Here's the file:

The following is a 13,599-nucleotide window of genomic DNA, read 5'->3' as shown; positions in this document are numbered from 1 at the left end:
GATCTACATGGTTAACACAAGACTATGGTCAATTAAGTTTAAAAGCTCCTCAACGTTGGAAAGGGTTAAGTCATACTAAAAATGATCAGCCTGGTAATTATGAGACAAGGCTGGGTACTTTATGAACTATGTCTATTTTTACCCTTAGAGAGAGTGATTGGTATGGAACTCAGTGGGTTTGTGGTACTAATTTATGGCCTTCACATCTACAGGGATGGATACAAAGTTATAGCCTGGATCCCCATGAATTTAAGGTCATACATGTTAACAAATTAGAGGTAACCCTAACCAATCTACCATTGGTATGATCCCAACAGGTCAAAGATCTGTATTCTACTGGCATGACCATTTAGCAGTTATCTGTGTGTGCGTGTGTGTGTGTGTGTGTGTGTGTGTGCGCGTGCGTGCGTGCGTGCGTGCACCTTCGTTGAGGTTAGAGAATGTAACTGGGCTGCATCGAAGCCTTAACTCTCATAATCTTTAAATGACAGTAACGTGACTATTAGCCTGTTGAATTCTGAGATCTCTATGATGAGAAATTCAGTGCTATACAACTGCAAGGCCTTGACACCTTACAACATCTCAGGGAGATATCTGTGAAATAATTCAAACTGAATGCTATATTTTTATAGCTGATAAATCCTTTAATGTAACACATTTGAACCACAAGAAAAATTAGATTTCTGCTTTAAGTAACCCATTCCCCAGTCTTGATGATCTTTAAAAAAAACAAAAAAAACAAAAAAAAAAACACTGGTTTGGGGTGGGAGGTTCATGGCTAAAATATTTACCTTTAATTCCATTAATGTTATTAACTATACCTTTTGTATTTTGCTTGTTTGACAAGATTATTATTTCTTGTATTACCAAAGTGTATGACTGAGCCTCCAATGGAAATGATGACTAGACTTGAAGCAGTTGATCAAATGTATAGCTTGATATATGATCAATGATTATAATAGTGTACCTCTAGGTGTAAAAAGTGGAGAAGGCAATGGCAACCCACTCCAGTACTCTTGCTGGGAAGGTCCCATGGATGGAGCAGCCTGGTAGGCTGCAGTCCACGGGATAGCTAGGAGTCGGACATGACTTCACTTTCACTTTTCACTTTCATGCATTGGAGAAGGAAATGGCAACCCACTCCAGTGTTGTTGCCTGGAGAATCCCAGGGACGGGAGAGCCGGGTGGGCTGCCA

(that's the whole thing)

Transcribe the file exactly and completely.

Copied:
The following is a 13,599-nucleotide window of genomic DNA, read 5'->3' as shown; positions in this document are numbered from 1 at the left end:
GATCTACATGGTTAACACAAGACTATGGTCAATTAAGTTTAAAAGCTCCTCAACGTTGGAAAGGGTTAAGTCATACTAAAAATGATCAGCCTGGTAATTATGAGACAAGGCTGGGTACTTTATGAACTATGTCTATTTTTACCCTTAGAGAGAGTGATTGGTATGGAACTCAGTGGGTTTGTGGTACTAATTTATGGCCTTCACATCTACAGGGATGGATACAAAGTTATAGCCTGGATCCCCATGAATTTAAGGTCATACATGTTAACAAATTAGAGGTAACCCTAACCAATCTACCATTGGTATGATCCCAACAGGTCAAAGATCTGTATTCTACTGGCATGACCATTTAGCAGTTATCTGTGTGTGCGTGTGTGTGTGTGTGTGTGTGTGTGTGCGCGTGCGTGCGTGCGTGCGTGCACCTTCGTTGAGGTTAGAGAATGTAACTGGGCTGCATCGAAGCCTTAACTCTCATAATCTTTAAATGACAGTAACGTGACTATTAGCCTGTTGAATTCTGAGATCTCTATGATGAGAAATTCAGTGCTATACAACTGCAAGGCCTTGACACCTTACAACATCTCAGGGAGATATCTGTGAAATAATTCAAACTGAATGCTATATTTTTATAGCTGATAAATCCTTTAATGTAACACATTTGAACCACAAGAAAAATTAGATTTCTGCTTTAAGTAACCCATTCCCCAGTCTTGATGATCTTTAAAAAAAACAAAAAAAACAAAAAAAAAAACACTGGTTTGGGGTGGGAGGTTCATGGCTAAAATATTTACCTTTAATTCCATTAATGTTATTAACTATACCTTTTGTATTTTGCTTGTTTGACAAGATTATTATTTCTTGTATTACCAAAGTGTATGACTGAGCCTCCAATGGAAATGATGACTAGACTTGAAGCAGTTGATCAAATGTATAGCTTGATATATGATCAATGATTATAATAGTGTACCTCTAGGTGTAAAAAGTGGAGAAGGCAATGGCAACCCACTCCAGTACTCTTGCTGGGAAGGTCCCATGGATGGAGCAGCCTGGTAGGCTGCAGTCCACGGGATAGCTAGGAGTCGGACATGACTTCACTTTCACTTTTCACTTTCATGCATTGGAGAAGGAAATGGCAACCCACTCCAGTGTTGTTGCCTGGAGAATCCCAGGGACGGGAGAGCCGGGTGGGCTGCCA